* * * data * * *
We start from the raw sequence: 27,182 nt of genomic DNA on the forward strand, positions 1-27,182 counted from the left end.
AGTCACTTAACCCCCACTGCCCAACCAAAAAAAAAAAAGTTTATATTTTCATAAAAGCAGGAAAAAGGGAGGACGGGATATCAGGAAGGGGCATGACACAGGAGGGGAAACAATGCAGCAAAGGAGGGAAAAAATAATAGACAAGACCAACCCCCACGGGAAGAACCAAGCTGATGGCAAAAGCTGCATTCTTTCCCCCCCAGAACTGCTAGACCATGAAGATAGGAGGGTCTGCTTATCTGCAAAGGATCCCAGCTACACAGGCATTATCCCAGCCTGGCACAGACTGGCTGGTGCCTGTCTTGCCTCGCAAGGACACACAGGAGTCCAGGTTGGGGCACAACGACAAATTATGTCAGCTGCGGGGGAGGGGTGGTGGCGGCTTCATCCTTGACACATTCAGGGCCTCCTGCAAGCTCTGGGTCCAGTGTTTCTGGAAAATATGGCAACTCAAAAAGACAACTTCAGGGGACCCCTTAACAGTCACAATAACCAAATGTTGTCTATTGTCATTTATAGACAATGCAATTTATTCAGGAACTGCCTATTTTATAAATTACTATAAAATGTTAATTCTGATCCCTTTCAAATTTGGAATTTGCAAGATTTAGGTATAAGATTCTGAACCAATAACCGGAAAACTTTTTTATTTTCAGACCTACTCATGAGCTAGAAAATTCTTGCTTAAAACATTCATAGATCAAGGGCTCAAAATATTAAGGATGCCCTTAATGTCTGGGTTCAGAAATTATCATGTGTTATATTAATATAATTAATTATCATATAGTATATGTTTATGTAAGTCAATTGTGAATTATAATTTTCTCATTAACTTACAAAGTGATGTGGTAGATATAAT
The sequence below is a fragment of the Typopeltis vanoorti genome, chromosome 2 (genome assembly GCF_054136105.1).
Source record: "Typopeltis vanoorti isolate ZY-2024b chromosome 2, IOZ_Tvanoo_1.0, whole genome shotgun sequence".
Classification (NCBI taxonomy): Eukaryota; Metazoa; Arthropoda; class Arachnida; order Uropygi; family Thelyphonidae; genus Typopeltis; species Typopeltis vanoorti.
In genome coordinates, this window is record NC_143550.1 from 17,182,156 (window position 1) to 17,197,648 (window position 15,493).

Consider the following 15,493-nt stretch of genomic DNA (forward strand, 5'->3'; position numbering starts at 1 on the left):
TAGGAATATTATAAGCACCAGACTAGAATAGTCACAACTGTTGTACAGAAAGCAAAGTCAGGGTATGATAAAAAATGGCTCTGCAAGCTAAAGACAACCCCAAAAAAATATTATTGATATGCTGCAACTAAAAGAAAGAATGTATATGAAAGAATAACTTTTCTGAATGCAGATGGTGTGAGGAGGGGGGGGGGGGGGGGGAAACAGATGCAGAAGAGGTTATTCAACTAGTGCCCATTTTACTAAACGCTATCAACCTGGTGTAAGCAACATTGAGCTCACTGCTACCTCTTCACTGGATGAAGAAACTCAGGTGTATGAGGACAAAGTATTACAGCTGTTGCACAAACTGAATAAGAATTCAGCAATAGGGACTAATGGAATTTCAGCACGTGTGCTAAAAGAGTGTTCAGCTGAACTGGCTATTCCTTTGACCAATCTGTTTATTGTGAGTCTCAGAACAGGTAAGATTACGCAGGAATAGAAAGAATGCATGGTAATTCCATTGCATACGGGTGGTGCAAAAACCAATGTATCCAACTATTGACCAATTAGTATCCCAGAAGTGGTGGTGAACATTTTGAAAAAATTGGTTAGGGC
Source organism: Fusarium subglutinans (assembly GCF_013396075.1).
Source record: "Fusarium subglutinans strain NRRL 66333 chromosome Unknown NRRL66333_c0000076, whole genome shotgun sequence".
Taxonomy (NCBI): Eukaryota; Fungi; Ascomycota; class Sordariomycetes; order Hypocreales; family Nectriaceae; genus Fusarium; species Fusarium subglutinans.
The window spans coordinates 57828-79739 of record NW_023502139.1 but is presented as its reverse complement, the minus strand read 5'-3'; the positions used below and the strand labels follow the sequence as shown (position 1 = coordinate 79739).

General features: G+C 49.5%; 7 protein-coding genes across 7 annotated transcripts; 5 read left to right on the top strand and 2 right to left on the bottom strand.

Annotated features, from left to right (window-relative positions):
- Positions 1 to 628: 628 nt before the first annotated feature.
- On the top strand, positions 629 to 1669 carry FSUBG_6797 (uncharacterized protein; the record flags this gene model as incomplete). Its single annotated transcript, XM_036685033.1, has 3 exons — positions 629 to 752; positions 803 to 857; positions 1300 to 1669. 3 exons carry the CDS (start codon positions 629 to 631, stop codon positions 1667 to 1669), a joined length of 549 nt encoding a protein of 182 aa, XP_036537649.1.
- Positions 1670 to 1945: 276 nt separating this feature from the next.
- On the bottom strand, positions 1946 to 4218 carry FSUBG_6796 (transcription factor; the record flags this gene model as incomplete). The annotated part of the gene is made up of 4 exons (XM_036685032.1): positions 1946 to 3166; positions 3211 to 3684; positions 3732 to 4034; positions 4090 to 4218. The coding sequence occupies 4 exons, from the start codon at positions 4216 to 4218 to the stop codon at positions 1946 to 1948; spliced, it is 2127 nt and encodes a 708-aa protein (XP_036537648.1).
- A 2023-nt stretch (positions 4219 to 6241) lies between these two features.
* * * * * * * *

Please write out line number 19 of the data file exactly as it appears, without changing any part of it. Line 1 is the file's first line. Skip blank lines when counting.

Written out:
- A 2023-nt stretch (positions 4219 to 6241) lies between these two features.